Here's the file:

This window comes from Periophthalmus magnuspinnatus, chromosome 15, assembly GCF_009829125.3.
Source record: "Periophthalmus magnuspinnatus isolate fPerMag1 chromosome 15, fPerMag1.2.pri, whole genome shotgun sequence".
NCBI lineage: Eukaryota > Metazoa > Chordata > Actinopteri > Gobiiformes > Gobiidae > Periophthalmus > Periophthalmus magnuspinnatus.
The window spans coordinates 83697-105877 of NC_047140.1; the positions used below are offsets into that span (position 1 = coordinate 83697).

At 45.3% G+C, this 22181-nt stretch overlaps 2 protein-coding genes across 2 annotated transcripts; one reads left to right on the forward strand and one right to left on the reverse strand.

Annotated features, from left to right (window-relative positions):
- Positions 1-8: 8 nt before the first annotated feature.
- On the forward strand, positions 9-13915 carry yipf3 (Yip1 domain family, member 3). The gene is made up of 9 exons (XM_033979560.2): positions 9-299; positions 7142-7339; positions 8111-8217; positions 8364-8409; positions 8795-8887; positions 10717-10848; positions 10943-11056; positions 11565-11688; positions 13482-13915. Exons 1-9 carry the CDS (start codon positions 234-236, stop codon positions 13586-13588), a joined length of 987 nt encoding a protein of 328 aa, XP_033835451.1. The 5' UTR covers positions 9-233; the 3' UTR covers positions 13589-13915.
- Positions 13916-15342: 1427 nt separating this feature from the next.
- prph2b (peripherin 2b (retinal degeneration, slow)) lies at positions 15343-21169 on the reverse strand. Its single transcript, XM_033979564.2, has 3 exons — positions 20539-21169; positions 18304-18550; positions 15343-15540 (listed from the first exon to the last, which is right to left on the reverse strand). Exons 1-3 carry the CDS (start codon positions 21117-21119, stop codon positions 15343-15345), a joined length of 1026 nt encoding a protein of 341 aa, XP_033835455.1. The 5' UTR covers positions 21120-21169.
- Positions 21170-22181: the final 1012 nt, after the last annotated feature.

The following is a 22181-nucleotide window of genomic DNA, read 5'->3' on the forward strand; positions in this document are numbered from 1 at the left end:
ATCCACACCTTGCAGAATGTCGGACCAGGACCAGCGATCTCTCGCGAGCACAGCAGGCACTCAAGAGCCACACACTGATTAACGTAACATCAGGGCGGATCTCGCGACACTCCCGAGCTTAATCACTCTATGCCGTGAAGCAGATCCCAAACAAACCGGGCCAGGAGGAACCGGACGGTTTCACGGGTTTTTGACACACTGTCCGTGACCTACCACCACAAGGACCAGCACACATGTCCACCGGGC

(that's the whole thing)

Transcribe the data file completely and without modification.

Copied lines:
This window comes from Periophthalmus magnuspinnatus, chromosome 15, assembly GCF_009829125.3.
Source record: "Periophthalmus magnuspinnatus isolate fPerMag1 chromosome 15, fPerMag1.2.pri, whole genome shotgun sequence".
NCBI lineage: Eukaryota > Metazoa > Chordata > Actinopteri > Gobiiformes > Gobiidae > Periophthalmus > Periophthalmus magnuspinnatus.
The window spans coordinates 83697-105877 of NC_047140.1; the positions used below are offsets into that span (position 1 = coordinate 83697).

At 45.3% G+C, this 22181-nt stretch overlaps 2 protein-coding genes across 2 annotated transcripts; one reads left to right on the forward strand and one right to left on the reverse strand.

Annotated features, from left to right (window-relative positions):
- Positions 1-8: 8 nt before the first annotated feature.
- On the forward strand, positions 9-13915 carry yipf3 (Yip1 domain family, member 3). The gene is made up of 9 exons (XM_033979560.2): positions 9-299; positions 7142-7339; positions 8111-8217; positions 8364-8409; positions 8795-8887; positions 10717-10848; positions 10943-11056; positions 11565-11688; positions 13482-13915. Exons 1-9 carry the CDS (start codon positions 234-236, stop codon positions 13586-13588), a joined length of 987 nt encoding a protein of 328 aa, XP_033835451.1. The 5' UTR covers positions 9-233; the 3' UTR covers positions 13589-13915.
- Positions 13916-15342: 1427 nt separating this feature from the next.
- prph2b (peripherin 2b (retinal degeneration, slow)) lies at positions 15343-21169 on the reverse strand. Its single transcript, XM_033979564.2, has 3 exons — positions 20539-21169; positions 18304-18550; positions 15343-15540 (listed from the first exon to the last, which is right to left on the reverse strand). Exons 1-3 carry the CDS (start codon positions 21117-21119, stop codon positions 15343-15345), a joined length of 1026 nt encoding a protein of 341 aa, XP_033835455.1. The 5' UTR covers positions 21120-21169.
- Positions 21170-22181: the final 1012 nt, after the last annotated feature.

The following is a 22181-nucleotide window of genomic DNA, read 5'->3' on the forward strand; positions in this document are numbered from 1 at the left end:
ATCCACACCTTGCAGAATGTCGGACCAGGACCAGCGATCTCTCGCGAGCACAGCAGGCACTCAAGAGCCACACACTGATTAACGTAACATCAGGGCGGATCTCGCGACACTCCCGAGCTTAATCACTCTATGCCGTGAAGCAGATCCCAAACAAACCGGGCCAGGAGGAACCGGACGGTTTCACGGGTTTTTGACACACTGTCCGTGACCTACCACCACAAGGACCAGCACACATGTCCACCGGGC